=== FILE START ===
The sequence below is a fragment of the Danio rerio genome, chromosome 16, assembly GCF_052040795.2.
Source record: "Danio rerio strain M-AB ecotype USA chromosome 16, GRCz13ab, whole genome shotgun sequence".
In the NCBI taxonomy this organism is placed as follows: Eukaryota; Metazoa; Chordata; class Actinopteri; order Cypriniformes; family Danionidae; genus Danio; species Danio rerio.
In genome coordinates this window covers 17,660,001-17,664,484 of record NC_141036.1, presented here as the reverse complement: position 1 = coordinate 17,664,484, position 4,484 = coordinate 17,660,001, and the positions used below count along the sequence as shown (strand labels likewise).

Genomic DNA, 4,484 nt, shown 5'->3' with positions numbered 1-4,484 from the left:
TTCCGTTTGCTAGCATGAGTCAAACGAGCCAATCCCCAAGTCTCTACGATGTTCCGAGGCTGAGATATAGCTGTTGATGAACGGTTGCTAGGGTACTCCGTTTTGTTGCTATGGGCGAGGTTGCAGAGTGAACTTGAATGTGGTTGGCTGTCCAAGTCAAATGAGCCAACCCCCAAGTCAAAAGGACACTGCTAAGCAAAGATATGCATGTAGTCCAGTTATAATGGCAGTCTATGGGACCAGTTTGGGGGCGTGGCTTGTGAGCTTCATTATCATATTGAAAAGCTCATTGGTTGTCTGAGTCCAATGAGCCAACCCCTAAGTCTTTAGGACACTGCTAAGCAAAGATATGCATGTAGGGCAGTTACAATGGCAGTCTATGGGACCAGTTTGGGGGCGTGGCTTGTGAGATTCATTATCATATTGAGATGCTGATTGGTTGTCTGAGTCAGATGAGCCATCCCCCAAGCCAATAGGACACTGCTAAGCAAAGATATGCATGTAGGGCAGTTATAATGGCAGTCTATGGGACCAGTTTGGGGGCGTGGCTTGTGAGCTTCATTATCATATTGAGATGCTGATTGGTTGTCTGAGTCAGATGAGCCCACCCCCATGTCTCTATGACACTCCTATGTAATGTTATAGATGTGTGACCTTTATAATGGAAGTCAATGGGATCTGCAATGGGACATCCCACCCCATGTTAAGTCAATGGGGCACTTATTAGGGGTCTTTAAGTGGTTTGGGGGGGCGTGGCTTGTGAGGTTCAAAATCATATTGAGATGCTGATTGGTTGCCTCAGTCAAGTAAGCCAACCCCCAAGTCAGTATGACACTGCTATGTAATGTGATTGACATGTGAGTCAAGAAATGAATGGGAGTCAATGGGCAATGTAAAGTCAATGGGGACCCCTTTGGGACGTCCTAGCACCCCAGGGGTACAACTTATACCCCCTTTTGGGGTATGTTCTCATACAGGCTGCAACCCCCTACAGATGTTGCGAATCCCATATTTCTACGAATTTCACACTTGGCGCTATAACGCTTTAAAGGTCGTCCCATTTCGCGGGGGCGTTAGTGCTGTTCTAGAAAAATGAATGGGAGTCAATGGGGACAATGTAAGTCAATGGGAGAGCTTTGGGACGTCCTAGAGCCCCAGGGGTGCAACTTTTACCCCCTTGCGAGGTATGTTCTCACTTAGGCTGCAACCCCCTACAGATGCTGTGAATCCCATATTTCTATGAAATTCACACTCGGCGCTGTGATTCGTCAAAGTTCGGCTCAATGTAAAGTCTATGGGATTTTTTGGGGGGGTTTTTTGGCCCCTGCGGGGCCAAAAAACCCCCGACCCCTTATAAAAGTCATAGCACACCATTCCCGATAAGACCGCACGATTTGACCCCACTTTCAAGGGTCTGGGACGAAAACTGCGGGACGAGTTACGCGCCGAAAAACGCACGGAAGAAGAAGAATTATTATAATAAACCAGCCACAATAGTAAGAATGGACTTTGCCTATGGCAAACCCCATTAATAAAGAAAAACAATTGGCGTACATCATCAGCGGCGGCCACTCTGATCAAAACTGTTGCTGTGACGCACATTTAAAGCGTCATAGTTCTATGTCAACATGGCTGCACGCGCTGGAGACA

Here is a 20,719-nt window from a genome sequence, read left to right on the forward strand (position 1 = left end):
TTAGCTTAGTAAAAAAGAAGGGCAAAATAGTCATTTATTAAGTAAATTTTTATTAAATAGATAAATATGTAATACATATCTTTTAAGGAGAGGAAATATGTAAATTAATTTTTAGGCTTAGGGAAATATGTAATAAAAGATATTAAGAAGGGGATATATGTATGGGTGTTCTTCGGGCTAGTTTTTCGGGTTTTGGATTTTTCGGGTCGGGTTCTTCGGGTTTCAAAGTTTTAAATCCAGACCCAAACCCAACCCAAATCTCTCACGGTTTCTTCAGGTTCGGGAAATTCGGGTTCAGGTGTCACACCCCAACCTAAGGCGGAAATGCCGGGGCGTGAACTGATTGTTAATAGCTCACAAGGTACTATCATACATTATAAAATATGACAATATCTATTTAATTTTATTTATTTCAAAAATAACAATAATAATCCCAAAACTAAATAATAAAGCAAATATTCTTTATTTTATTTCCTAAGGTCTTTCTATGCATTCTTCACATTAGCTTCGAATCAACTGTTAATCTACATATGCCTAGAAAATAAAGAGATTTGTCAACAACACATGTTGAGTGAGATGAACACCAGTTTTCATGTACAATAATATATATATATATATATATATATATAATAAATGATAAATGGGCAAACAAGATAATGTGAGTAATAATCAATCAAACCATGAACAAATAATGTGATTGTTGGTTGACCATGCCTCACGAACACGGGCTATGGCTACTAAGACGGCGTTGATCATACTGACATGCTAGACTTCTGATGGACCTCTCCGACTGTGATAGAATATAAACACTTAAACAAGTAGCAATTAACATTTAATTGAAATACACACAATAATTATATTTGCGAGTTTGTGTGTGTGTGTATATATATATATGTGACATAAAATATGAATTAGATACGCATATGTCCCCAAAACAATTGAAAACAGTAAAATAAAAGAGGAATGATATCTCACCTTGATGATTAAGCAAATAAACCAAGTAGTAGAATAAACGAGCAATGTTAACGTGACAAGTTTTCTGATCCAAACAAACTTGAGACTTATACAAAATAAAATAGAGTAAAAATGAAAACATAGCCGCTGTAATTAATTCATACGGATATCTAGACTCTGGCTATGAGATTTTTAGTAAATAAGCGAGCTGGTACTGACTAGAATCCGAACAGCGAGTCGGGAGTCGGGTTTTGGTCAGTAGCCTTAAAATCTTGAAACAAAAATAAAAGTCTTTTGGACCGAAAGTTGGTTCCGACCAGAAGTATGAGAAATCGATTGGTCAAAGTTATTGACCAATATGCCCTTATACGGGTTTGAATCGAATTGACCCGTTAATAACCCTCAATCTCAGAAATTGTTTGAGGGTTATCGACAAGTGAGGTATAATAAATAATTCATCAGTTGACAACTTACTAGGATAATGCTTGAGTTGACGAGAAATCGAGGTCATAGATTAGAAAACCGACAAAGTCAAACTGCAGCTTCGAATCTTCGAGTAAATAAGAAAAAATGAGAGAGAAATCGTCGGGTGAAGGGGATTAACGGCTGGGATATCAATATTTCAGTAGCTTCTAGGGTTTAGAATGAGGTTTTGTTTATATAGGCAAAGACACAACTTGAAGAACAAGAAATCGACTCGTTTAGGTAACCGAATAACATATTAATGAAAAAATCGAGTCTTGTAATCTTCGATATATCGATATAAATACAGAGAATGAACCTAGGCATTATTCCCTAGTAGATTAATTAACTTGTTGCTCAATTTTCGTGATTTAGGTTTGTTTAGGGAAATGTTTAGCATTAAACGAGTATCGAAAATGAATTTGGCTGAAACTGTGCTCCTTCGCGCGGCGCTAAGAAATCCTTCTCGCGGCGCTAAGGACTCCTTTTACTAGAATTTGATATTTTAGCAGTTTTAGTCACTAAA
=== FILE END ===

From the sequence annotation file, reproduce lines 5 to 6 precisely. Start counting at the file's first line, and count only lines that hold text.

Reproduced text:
Genomic DNA, 4,484 nt, shown 5'->3' with positions numbered 1-4,484 from the left:
TTCCGTTTGCTAGCATGAGTCAAACGAGCCAATCCCCAAGTCTCTACGATGTTCCGAGGCTGAGATATAGCTGTTGATGAACGGTTGCTAGGGTACTCCGTTTTGTTGCTATGGGCGAGGTTGCAGAGTGAACTTGAATGTGGTTGGCTGTCCAAGTCAAATGAGCCAACCCCCAAGTCAAAAGGACACTGCTAAGCAAAGATATGCATGTAGTCCAGTTATAATGGCAGTCTATGGGACCAGTTTGGGGGCGTGGCTTGTGAGCTTCATTATCATATTGAAAAGCTCATTGGTTGTCTGAGTCCAATGAGCCAACCCCTAAGTCTTTAGGACACTGCTAAGCAAAGATATGCATGTAGGGCAGTTACAATGGCAGTCTATGGGACCAGTTTGGGGGCGTGGCTTGTGAGATTCATTATCATATTGAGATGCTGATTGGTTGTCTGAGTCAGATGAGCCATCCCCCAAGCCAATAGGACACTGCTAAGCAAAGATATGCATGTAGGGCAGTTATAATGGCAGTCTATGGGACCAGTTTGGGGGCGTGGCTTGTGAGCTTCATTATCATATTGAGATGCTGATTGGTTGTCTGAGTCAGATGAGCCCACCCCCATGTCTCTATGACACTCCTATGTAATGTTATAGATGTGTGACCTTTATAATGGAAGTCAATGGGATCTGCAATGGGACATCCCACCCCATGTTAAGTCAATGGGGCACTTATTAGGGGTCTTTAAGTGGTTTGGGGGGGCGTGGCTTGTGAGGTTCAAAATCATATTGAGATGCTGATTGGTTGCCTCAGTCAAGTAAGCCAACCCCCAAGTCAGTATGACACTGCTATGTAATGTGATTGACATGTGAGTCAAGAAATGAATGGGAGTCAATGGGCAATGTAAAGTCAATGGGGACCCCTTTGGGACGTCCTAGCACCCCAGGGGTACAACTTATACCCCCTTTTGGGGTATGTTCTCATACAGGCTGCAACCCCCTACAGATGTTGCGAATCCCATATTTCTACGAATTTCACACTTGGCGCTATAACGCTTTAAAGGTCGTCCCATTTCGCGGGGGCGTTAGTGCTGTTCTAGAAAAATGAATGGGAGTCAATGGGGACAATGTAAGTCAATGGGAGAGCTTTGGGACGTCCTAGAGCCCCAGGGGTGCAACTTTTACCCCCTTGCGAGGTATGTTCTCACTTAGGCTGCAACCCCCTACAGATGCTGTGAATCCCATATTTCTATGAAATTCACACTCGGCGCTGTGATTCGTCAAAGTTCGGCTCAATGTAAAGTCTATGGGATTTTTTGGGGGGGTTTTTTGGCCCCTGCGGGGCCAAAAAACCCCCGACCCCTTATAAAAGTCATAGCACACCATTCCCGATAAGACCGCACGATTTGACCCCACTTTCAAGGGTCTGGGACGAAAACTGCGGGACGAGTTACGCGCCGAAAAACGCACGGAAGAAGAAGAATTATTATAATAAACCAGCCACAATAGTAAGAATGGACTTTGCCTATGGCAAACCCCATTAATAAAGAAAAACAATTGGCGTACATCATCAGCGGCGGCCACTCTGATCAAAACTGTTGCTGTGACGCACATTTAAAGCGTCATAGTTCTATGTCAACATGGCTGCACGCGCTGGAGACA